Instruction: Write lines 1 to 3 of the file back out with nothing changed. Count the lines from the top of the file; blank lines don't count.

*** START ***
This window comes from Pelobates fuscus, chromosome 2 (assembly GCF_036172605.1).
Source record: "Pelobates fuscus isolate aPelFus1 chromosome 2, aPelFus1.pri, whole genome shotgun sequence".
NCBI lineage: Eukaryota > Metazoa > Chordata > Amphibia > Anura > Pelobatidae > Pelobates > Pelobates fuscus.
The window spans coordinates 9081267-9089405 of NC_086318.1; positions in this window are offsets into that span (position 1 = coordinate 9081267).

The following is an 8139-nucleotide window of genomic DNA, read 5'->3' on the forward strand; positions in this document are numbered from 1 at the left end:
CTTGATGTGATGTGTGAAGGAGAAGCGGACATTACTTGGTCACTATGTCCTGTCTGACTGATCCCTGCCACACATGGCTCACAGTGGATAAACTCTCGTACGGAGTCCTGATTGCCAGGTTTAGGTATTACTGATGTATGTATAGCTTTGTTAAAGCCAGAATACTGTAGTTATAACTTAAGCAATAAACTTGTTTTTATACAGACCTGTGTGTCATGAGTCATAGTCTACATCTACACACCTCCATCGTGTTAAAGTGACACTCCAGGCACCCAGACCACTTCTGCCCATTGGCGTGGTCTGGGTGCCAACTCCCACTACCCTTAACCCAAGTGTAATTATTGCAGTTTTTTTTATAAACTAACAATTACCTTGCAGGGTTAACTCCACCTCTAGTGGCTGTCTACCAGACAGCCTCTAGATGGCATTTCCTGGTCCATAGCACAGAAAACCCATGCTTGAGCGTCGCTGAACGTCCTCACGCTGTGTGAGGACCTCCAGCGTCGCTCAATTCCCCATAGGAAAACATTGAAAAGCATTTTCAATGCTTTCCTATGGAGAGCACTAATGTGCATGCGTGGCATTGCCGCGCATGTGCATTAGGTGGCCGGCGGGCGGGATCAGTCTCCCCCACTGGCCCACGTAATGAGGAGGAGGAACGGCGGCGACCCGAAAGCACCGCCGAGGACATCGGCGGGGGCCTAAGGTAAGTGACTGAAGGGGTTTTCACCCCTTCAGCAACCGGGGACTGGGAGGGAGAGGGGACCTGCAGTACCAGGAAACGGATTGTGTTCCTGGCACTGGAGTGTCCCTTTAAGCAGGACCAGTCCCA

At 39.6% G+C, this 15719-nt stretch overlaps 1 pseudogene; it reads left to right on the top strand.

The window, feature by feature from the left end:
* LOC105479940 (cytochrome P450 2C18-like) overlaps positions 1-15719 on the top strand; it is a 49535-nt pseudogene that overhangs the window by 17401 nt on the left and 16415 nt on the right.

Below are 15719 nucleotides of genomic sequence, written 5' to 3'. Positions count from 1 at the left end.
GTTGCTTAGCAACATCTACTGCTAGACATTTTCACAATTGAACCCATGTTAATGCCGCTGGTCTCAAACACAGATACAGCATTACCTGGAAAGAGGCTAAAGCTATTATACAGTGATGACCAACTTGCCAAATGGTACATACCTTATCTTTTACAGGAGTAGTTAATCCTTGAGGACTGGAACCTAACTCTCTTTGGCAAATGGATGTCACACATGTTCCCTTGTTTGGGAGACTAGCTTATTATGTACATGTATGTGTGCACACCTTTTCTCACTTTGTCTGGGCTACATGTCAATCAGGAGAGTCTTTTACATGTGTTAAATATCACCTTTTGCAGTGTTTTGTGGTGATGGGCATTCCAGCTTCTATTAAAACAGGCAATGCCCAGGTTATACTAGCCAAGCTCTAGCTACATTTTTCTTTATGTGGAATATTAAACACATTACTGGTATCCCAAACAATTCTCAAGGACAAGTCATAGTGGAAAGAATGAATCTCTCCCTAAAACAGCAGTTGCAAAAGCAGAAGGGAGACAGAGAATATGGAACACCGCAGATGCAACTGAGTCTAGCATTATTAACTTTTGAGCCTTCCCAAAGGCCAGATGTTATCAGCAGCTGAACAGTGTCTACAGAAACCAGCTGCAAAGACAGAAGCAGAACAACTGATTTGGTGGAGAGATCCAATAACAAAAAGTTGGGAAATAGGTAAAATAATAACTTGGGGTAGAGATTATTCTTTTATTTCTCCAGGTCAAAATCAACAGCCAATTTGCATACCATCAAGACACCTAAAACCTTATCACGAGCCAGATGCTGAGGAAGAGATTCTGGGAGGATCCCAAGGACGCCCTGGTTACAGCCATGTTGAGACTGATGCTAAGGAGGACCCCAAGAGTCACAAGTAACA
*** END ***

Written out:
This window comes from Pelobates fuscus, chromosome 2 (assembly GCF_036172605.1).
Source record: "Pelobates fuscus isolate aPelFus1 chromosome 2, aPelFus1.pri, whole genome shotgun sequence".
NCBI lineage: Eukaryota > Metazoa > Chordata > Amphibia > Anura > Pelobatidae > Pelobates > Pelobates fuscus.